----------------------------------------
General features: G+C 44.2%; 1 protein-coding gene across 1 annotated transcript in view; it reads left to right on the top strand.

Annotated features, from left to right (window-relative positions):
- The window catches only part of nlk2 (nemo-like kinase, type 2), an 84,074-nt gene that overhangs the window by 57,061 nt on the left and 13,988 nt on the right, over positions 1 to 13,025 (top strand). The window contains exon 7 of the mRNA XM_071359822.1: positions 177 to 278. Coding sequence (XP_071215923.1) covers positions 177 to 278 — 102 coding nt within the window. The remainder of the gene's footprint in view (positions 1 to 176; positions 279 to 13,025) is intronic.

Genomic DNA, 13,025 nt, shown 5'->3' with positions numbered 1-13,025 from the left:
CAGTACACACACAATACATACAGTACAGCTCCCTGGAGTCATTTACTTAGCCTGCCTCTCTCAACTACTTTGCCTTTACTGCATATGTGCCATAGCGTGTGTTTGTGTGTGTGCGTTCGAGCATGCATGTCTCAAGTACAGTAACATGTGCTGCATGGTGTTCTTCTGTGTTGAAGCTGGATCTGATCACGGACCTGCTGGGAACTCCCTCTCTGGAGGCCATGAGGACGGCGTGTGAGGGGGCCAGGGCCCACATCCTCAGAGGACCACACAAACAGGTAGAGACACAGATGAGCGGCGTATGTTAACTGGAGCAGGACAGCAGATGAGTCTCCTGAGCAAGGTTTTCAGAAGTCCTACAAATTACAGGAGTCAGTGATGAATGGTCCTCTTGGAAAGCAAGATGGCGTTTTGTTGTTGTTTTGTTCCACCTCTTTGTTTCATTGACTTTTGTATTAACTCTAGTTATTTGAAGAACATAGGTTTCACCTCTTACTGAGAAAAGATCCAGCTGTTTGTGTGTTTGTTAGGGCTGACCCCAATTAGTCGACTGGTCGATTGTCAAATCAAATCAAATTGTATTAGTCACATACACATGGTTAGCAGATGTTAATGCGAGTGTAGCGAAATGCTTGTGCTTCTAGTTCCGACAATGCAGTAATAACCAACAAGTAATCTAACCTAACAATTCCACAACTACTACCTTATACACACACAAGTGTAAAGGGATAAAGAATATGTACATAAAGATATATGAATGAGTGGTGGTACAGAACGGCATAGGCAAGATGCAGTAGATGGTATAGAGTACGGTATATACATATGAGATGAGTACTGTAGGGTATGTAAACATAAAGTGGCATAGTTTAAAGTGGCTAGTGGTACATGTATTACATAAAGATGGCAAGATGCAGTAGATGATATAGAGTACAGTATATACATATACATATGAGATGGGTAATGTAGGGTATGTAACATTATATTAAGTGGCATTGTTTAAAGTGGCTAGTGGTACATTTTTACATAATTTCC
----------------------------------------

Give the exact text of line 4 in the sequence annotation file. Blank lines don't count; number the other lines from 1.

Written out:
Genomic DNA, 13,025 nt, shown 5'->3' with positions numbered 1-13,025 from the left: